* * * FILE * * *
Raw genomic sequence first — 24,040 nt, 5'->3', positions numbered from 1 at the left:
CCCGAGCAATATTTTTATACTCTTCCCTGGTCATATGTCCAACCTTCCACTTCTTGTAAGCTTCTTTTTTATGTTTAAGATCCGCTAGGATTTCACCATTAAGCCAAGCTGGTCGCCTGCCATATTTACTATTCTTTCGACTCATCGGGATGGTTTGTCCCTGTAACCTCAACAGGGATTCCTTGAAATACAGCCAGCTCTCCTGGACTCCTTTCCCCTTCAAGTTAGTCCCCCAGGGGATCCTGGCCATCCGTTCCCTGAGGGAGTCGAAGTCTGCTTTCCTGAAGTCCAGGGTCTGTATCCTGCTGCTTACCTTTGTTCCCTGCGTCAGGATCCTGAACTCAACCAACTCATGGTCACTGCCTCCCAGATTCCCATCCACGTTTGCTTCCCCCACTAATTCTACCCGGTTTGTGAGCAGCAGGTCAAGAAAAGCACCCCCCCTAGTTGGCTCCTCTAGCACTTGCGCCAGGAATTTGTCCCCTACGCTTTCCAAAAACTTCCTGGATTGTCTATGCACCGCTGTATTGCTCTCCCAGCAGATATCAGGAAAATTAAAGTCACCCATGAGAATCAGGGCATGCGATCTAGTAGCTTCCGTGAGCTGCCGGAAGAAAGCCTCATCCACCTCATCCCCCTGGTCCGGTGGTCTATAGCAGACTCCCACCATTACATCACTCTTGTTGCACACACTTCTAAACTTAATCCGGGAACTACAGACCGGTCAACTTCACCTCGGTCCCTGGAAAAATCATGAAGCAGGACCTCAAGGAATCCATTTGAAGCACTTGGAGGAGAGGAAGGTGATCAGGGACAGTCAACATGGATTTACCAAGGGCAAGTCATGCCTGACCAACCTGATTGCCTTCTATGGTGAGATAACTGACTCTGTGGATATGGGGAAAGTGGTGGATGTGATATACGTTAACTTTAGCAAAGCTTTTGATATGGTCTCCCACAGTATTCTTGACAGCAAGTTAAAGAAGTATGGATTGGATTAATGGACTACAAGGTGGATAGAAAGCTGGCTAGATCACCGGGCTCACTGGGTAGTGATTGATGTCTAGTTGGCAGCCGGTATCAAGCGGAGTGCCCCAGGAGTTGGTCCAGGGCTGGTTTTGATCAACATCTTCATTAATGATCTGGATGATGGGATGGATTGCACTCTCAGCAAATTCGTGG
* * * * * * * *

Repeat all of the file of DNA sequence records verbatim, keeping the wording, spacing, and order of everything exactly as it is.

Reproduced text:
Raw genomic sequence first — 24,040 nt, 5'->3', positions numbered from 1 at the left:
CCCGAGCAATATTTTTATACTCTTCCCTGGTCATATGTCCAACCTTCCACTTCTTGTAAGCTTCTTTTTTATGTTTAAGATCCGCTAGGATTTCACCATTAAGCCAAGCTGGTCGCCTGCCATATTTACTATTCTTTCGACTCATCGGGATGGTTTGTCCCTGTAACCTCAACAGGGATTCCTTGAAATACAGCCAGCTCTCCTGGACTCCTTTCCCCTTCAAGTTAGTCCCCCAGGGGATCCTGGCCATCCGTTCCCTGAGGGAGTCGAAGTCTGCTTTCCTGAAGTCCAGGGTCTGTATCCTGCTGCTTACCTTTGTTCCCTGCGTCAGGATCCTGAACTCAACCAACTCATGGTCACTGCCTCCCAGATTCCCATCCACGTTTGCTTCCCCCACTAATTCTACCCGGTTTGTGAGCAGCAGGTCAAGAAAAGCACCCCCCCTAGTTGGCTCCTCTAGCACTTGCGCCAGGAATTTGTCCCCTACGCTTTCCAAAAACTTCCTGGATTGTCTATGCACCGCTGTATTGCTCTCCCAGCAGATATCAGGAAAATTAAAGTCACCCATGAGAATCAGGGCATGCGATCTAGTAGCTTCCGTGAGCTGCCGGAAGAAAGCCTCATCCACCTCATCCCCCTGGTCCGGTGGTCTATAGCAGACTCCCACCATTACATCACTCTTGTTGCACACACTTCTAAACTTAATCCGGGAACTACAGACCGGTCAACTTCACCTCGGTCCCTGGAAAAATCATGAAGCAGGACCTCAAGGAATCCATTTGAAGCACTTGGAGGAGAGGAAGGTGATCAGGGACAGTCAACATGGATTTACCAAGGGCAAGTCATGCCTGACCAACCTGATTGCCTTCTATGGTGAGATAACTGACTCTGTGGATATGGGGAAAGTGGTGGATGTGATATACGTTAACTTTAGCAAAGCTTTTGATATGGTCTCCCACAGTATTCTTGACAGCAAGTTAAAGAAGTATGGATTGGATTAATGGACTACAAGGTGGATAGAAAGCTGGCTAGATCACCGGGCTCACTGGGTAGTGATTGATGTCTAGTTGGCAGCCGGTATCAAGCGGAGTGCCCCAGGAGTTGGTCCAGGGCTGGTTTTGATCAACATCTTCATTAATGATCTGGATGATGGGATGGATTGCACTCTCAGCAAATTCGTGG